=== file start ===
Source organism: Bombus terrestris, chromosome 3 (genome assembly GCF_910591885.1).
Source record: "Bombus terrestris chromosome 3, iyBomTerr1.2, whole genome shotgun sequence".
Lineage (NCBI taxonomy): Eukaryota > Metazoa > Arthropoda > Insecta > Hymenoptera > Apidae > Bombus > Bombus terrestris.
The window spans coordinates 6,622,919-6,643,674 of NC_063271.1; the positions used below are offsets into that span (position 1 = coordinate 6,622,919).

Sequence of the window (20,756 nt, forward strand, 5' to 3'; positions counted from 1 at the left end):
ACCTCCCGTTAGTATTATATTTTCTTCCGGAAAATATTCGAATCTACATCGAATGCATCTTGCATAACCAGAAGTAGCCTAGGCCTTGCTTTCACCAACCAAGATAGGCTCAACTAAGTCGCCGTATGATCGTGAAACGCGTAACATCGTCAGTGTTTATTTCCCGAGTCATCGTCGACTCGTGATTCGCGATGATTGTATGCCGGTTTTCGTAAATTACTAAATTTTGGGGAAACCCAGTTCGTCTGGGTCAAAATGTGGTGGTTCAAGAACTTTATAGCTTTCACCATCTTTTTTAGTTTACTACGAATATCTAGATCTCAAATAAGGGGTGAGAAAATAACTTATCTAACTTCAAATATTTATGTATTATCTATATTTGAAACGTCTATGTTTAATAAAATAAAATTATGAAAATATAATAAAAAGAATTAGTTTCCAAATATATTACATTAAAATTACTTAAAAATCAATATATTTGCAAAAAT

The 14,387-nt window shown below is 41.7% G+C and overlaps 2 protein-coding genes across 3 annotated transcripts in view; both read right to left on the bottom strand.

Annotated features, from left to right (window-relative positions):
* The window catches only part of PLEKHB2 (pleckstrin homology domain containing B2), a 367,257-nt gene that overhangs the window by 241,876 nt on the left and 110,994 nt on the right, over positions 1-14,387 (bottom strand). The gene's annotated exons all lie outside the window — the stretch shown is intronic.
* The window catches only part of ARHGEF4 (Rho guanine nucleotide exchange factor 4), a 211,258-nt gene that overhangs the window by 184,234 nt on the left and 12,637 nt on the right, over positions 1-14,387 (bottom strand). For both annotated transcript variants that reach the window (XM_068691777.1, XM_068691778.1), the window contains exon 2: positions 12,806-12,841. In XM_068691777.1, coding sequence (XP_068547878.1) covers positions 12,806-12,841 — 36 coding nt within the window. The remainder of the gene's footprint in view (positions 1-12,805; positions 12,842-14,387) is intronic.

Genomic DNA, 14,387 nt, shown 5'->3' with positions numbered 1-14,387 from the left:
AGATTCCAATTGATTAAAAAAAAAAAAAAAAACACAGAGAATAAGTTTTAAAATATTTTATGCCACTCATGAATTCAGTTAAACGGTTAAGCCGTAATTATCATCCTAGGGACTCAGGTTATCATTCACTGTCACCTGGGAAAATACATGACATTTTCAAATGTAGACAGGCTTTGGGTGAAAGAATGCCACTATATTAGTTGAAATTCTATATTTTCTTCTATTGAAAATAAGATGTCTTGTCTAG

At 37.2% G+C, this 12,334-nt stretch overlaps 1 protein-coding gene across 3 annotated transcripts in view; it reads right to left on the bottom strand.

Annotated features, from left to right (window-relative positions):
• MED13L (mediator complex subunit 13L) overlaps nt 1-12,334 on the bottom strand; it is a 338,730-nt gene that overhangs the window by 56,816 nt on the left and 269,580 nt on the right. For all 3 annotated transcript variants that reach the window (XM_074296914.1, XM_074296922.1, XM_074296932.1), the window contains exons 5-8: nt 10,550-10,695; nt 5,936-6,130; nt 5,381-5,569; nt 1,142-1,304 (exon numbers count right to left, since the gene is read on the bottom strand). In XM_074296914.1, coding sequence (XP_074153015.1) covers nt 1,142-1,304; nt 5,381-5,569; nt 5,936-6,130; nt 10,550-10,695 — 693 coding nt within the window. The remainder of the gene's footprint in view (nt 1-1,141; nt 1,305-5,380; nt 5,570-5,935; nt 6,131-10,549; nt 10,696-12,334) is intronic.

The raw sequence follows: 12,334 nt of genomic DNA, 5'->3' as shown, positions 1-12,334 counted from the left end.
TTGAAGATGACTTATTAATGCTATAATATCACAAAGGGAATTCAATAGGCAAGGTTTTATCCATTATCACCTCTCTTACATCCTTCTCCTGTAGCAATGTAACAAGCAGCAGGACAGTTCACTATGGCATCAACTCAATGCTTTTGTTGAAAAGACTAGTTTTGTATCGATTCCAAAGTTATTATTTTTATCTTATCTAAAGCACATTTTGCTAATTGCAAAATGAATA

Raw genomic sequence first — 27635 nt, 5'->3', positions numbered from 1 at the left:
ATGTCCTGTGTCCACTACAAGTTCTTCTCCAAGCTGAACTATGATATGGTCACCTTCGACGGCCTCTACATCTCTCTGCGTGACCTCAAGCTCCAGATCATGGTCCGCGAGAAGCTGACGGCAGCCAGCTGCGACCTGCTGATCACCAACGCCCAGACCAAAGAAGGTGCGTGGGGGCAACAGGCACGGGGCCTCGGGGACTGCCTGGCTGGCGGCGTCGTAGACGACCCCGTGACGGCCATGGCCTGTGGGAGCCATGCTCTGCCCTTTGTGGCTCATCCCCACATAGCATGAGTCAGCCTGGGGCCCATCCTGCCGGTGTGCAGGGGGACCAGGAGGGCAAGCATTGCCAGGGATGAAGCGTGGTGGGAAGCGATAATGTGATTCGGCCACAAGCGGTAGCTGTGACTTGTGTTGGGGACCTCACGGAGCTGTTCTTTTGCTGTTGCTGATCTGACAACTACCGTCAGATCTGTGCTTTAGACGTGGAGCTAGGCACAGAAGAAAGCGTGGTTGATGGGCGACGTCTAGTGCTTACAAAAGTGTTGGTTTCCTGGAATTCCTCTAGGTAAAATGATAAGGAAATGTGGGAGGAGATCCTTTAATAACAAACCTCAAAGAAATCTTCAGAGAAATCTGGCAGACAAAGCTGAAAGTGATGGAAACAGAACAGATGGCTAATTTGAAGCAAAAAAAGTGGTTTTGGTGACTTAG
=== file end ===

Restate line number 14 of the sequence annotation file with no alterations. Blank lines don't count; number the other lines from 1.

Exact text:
Annotated features, from left to right (window-relative positions):